• Tue. Jun 18th, 2024

Sunak proposes swapping studio sessions for stacking shelves

ByYu An Su

Oct 21, 2020

As the coronavirus pandemic continues to wreak havoc across the world, we will continue to see multiple governments fail to control it, and Westminster is no exception. Earlier this month, Chancellor Rishi Sunak spoke to ITV, and produced the headline that he wanted people in the creative sector to retrain for different industries. 

While he claims his words were taken out of context, the transcript shows that while the Chancellor may not have been as blunt as the original headline suggested, his words still carried a tone of dismissal towards a sector that has already faced challenges against a government that hasn’t given them adequate support. 

Even after the headline was amended, the damage had already been done. Prominent musicians like Liam Gallagher, as well as the general public, rightly criticised the Chancellor for ignoring an entire sector, especially one that has historically been a source of pride. So let’s talk about why Mr. Sunak’s comments have led to such a massive uproar. 

“That is a fresh and new opportunity for people. That’s exactly what we should be doing.” This is what he said when asked if the UK government’s advice to people in the creative sector was to “get another job”. Many sensed the Chancellor’s words felt offhand. 

What’s more, in saying this he appears to disregard the fact that many artists, musicians, and writers already have other jobs, the arts already being such a tough sector to work in. Telling people to retrain for another career not only undermines the fact they already have one, but also seems to suggest that working in the creative sector is an indulgent hobby, and not a viable career path.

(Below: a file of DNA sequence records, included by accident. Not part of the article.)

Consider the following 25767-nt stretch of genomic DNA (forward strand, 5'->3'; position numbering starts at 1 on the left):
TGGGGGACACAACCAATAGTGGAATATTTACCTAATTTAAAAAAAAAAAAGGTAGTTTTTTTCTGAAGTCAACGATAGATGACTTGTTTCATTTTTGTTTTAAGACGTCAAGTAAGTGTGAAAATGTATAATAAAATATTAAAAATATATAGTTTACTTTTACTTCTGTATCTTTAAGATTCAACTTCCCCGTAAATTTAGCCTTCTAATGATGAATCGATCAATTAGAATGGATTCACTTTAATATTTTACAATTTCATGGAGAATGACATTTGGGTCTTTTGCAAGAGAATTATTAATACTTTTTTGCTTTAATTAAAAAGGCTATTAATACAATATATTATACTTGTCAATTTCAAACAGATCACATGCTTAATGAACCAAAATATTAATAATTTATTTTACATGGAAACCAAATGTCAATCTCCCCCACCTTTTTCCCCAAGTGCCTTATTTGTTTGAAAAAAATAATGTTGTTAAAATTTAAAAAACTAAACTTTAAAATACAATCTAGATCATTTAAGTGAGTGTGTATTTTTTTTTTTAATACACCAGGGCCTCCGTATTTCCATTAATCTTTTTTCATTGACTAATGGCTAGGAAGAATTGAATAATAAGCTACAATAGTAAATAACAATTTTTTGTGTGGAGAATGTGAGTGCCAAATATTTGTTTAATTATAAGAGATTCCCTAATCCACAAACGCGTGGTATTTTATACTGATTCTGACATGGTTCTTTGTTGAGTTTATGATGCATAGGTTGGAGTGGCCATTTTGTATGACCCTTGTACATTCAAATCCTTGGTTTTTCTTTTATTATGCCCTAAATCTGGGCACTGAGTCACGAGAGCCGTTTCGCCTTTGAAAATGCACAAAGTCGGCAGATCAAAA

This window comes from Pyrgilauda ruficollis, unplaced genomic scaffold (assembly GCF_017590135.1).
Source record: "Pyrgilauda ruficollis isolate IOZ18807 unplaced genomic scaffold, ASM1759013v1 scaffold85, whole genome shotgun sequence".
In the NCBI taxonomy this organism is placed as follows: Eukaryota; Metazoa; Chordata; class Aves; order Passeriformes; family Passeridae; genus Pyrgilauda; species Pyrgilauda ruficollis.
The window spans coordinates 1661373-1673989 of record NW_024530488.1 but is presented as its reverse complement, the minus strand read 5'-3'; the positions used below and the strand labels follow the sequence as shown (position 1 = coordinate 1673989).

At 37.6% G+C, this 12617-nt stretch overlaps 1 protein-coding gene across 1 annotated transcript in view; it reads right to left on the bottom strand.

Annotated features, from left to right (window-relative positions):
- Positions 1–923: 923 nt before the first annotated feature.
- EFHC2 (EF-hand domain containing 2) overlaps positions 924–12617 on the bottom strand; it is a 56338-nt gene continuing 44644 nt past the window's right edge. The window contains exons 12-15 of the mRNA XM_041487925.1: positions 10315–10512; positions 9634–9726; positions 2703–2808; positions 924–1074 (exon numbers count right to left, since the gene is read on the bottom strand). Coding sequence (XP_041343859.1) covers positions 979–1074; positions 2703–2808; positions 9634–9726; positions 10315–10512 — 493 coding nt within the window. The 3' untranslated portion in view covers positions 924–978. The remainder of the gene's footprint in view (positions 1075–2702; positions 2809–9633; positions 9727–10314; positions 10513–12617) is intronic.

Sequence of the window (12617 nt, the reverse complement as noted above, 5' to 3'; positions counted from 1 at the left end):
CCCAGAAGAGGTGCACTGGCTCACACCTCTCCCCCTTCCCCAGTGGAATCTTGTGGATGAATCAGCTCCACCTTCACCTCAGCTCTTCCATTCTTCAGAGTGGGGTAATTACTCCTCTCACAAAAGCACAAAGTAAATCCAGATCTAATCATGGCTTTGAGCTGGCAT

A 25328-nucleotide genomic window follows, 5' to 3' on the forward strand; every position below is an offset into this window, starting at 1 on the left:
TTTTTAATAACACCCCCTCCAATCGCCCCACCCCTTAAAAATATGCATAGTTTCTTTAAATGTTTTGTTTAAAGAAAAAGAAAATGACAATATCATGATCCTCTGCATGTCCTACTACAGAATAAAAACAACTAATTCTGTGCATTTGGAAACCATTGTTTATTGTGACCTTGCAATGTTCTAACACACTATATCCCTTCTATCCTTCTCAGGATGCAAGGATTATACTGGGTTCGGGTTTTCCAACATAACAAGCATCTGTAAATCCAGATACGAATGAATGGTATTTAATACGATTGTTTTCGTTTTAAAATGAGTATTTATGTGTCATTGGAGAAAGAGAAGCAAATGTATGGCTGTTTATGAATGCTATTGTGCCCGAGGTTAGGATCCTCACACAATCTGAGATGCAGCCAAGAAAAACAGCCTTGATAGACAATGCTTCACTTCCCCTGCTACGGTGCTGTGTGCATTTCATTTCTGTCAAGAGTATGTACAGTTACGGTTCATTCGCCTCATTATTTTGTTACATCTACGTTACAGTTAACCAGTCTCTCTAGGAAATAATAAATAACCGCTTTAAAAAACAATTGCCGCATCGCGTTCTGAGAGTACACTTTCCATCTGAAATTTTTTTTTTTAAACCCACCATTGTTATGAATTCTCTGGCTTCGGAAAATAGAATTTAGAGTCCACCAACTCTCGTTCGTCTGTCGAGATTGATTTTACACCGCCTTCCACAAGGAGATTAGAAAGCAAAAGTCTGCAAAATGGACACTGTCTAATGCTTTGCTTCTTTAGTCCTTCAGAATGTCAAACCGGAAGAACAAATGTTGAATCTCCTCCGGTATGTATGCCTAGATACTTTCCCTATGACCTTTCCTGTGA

The concern is that if only people who can ‘afford’ to make music make it, we’ll miss out on a generation of art that is born from struggle or hardship. Arguably the best music from the past few decades has been characterised by a difficult path to the top, or by scathing observations of society below the wealthiest. If pursuing music is rebranded as pastime instead of passion, this knock-on effect could change the way music is made, and also consumed. 

This isn’t even taking into account the loss of income the pandemic has caused. It’s not an understatement to say that the government has not done nearly enough to support them since. The creative industry has injected more than £5 billion into the UK economy, even by the Conservatives’ own estimates, and while they have been willing to market themselves as a hub for creativity and culture, drawing crowds with Ed Sheeran and Stormzy, they don’t follow up on their promises. 

The government has not given nearly enough funding to an initiative that has been poorly organised, and as a result, the people they are trying to help haven’t received the aid they need. Those in crisis can’t wait much longer and many grassroots live music venues are on the verge of shutting down, if they have not succumbed already. 

So, it’s established that the government hypes up an industry that benefits the country financially, but won’t give them the same financial aid when they desperately need it. Where does Mr. Sunak think we should go from here? Since his comments on ITV, the UK Careers Service has been offering a test to suggest which professions you could ‘retrain’ for, providing unlikely results such as boxer and baker.

It’s easy to label people who are ‘following their dreams’ as entitled when they criticise the government for the lack of support they get, but it’s even easier to forget the impact they have when their art becomes ubiquitous. No one would remember the Beatles as much if they all decided to just work in the IT department instead.

Image: Number 10 via Flickr

By Yu An Su

Music Editor